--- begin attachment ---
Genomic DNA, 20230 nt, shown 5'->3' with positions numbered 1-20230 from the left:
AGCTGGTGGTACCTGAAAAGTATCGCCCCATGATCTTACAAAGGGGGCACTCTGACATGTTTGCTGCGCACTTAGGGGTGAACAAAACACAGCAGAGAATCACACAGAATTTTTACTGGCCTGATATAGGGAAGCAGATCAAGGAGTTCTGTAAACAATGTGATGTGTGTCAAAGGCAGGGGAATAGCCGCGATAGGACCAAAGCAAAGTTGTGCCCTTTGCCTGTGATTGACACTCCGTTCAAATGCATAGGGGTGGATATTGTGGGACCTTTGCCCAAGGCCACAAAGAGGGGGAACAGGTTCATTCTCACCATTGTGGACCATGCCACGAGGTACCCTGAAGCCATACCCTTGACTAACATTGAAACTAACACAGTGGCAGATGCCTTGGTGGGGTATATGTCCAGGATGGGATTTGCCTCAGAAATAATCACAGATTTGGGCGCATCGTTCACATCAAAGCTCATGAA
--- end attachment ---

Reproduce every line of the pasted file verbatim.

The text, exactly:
Genomic DNA, 20230 nt, shown 5'->3' with positions numbered 1-20230 from the left:
AGCTGGTGGTACCTGAAAAGTATCGCCCCATGATCTTACAAAGGGGGCACTCTGACATGTTTGCTGCGCACTTAGGGGTGAACAAAACACAGCAGAGAATCACACAGAATTTTTACTGGCCTGATATAGGGAAGCAGATCAAGGAGTTCTGTAAACAATGTGATGTGTGTCAAAGGCAGGGGAATAGCCGCGATAGGACCAAAGCAAAGTTGTGCCCTTTGCCTGTGATTGACACTCCGTTCAAATGCATAGGGGTGGATATTGTGGGACCTTTGCCCAAGGCCACAAAGAGGGGGAACAGGTTCATTCTCACCATTGTGGACCATGCCACGAGGTACCCTGAAGCCATACCCTTGACTAACATTGAAACTAACACAGTGGCAGATGCCTTGGTGGGGTATATGTCCAGGATGGGATTTGCCTCAGAAATAATCACAGATTTGGGCGCATCGTTCACATCAAAGCTCATGAA